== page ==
I typically don't put anything in my coffee, but my body craves sugar when exercising. A half packet stirred into a long-shot, combined with a juice, and maybe a bag of chips, always seemed to top up the electrolytes and quick-energy stores. I often liked to munch on an apple, nuts, and/or soft granola bars whenever I needed a boost. I was also religious about my water intake. I carried at least a liter on me, and often dunked my hat, buff, t-shirt, head, and mouth under a fresh spring whenever I saw one.
For lunch, I would either coast on snacks, or I would stop at a major grocery store, which seemed to come along often enough. There, I would reload on whatever I thought I could eat in that moment (while sitting on the curb outside), as well as some extra snacks for the afternoon. I loved the premade salads/quinoa or rice bowls, as well as things like bread, cheese, chips (again), fruit (again), juice (again), or anything else my body told me I needed.
Once the day's finish line was reached, all bets were off. Some pilgrims liked to get cleaned up and go out for dinner, others went straight to bed. I would typically grab something easy, like pizza, or if there was a shared-kitchen, make something simple, such as soup, microwavable rice, pasta, and/or overlapping selections from lunch. Everything depended on what was around, which changed slightly from place to place.
Going to the Bathroom on the Camino
I'm not going to lie, there will be some trailside peeing (and maybe even pooping) along the way. It's just inevitable. Clearing out the pipes in the morning is never a bad strategy, but every cafe was willing to let me use their bathroom (I always bought something though), and there are some public facilities at random intervals. However, if you walk all day while drinking and eating, chambers are going to want to vent at occasionally inconvenient times. It is what it is, and it happens to everyone. In fact, I would often find evidence that my fellow travelers sniffed out the same bush or side trail. Given the otherwise transient nature of us peripatetics, I think a little effort at burying business goes a long way for the land, and visitors in tow.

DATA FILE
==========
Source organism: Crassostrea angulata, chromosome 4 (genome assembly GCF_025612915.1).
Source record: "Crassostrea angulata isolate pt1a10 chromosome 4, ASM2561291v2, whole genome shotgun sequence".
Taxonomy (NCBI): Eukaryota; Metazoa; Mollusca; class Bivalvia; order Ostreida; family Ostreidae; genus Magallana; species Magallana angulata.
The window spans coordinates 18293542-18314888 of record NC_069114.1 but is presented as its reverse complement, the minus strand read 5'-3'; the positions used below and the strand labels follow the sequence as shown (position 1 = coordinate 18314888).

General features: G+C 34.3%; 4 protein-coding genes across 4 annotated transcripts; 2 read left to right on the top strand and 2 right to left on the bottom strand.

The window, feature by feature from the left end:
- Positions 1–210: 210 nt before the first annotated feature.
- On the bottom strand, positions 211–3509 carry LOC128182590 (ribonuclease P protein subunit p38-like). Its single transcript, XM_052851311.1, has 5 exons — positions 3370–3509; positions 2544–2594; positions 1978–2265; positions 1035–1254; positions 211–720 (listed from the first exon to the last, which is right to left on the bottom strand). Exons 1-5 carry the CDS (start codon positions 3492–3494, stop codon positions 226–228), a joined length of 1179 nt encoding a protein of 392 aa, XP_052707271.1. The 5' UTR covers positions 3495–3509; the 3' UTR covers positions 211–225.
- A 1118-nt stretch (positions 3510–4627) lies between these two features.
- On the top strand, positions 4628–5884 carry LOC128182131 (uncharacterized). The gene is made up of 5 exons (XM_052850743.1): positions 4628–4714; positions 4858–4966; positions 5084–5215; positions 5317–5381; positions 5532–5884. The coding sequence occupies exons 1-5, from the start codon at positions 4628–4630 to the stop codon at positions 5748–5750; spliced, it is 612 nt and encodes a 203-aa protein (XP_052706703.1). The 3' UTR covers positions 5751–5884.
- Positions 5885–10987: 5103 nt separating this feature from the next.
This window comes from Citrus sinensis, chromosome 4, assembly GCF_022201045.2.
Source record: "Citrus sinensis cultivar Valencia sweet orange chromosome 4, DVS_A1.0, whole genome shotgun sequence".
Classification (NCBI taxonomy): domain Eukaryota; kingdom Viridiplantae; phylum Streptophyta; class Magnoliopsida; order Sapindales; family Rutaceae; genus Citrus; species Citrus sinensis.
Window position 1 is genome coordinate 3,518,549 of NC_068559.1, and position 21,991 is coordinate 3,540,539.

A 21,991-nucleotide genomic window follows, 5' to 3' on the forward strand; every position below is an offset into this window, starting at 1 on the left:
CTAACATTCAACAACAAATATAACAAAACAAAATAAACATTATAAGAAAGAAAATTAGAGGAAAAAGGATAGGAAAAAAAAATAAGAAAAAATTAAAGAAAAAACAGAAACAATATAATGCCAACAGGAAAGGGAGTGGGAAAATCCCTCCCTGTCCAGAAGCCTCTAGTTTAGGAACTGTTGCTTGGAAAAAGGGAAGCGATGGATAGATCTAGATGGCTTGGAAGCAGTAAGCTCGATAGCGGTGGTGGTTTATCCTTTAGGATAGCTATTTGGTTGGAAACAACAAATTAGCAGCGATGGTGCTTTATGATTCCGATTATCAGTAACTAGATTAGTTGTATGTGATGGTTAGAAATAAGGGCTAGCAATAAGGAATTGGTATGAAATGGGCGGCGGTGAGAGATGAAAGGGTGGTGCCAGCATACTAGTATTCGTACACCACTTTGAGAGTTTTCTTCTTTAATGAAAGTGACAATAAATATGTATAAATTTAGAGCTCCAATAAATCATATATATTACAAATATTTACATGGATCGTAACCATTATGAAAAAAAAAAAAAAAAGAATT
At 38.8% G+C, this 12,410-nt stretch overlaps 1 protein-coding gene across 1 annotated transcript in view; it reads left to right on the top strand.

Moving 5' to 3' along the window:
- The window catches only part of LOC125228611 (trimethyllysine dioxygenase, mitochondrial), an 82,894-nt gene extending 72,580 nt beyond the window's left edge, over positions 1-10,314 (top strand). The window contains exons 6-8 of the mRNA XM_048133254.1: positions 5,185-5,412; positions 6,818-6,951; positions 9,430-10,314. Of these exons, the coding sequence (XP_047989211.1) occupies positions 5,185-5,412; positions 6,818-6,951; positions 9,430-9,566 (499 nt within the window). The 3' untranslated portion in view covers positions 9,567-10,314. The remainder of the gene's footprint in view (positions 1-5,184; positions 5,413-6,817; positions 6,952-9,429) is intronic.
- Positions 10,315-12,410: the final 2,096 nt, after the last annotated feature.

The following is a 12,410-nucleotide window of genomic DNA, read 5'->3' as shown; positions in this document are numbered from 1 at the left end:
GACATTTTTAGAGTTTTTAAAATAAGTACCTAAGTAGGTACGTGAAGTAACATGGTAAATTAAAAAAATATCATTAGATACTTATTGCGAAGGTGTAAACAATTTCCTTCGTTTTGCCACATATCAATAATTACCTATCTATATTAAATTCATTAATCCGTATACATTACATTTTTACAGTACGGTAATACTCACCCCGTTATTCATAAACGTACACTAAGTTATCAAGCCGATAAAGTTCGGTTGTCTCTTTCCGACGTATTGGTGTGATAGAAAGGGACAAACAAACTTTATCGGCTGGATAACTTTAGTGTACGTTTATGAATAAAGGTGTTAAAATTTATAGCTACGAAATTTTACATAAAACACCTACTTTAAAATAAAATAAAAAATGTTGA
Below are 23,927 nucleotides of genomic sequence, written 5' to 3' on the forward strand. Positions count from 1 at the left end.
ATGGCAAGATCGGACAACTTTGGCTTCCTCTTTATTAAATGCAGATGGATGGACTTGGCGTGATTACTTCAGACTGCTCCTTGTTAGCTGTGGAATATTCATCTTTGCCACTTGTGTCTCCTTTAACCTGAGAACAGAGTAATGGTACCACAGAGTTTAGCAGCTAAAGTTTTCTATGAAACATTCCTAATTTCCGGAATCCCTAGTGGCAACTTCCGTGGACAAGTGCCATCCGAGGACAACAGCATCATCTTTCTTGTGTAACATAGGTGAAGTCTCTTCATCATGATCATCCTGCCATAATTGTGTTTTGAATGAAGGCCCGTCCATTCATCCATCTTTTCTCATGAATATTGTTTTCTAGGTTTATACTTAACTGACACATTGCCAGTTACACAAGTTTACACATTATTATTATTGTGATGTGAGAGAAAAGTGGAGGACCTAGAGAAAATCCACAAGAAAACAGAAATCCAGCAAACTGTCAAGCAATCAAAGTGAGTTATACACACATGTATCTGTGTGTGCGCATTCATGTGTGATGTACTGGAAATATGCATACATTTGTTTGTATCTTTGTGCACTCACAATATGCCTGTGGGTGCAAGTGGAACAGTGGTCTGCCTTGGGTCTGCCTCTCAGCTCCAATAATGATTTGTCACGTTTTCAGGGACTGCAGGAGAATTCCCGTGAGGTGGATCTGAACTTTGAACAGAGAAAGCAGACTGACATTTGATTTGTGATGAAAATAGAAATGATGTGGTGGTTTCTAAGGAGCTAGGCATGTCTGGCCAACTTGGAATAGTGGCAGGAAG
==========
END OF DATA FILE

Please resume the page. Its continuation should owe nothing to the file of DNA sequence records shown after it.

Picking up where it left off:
Santuário de Fátima
All pilgrims of the Camino Portugués will be presented with a fork-in-the-road upon reaching the ancient fortress of Santarém. A detour marked by blue arrows (often in conjunction with yellow, but always at least blue) heads to the holy city of Fátima, while the standard route continues Northeast to Tomar, which continues to be marked in the classic Camino yellow. Devout pilgrims (or those who are curious to witness the cultural phenomenon) steer towards Fátima, while others opt to avoid the spectacle and take in the quaint town of Tomar. Whatever route you choose, both trails converge after two or three days (at a place called Ansião).
Though I'm a practicing Buddhist, I welcomed the Christian experience during my pilgrimage. The presence of the Catholic faith was palpable throughout much of the walk - from churches and cemeteries, to shrines and signs outside of people's houses. But Fátima was on another level. I just so happened to arrive on the weekend of the 13th, a day that from May to October is celebrated for the six appearances of the Virgin Mary that are said to have occurred in 1917, ending with the Miracle of the Sun, which was reportedly witnessed by 70,000 people.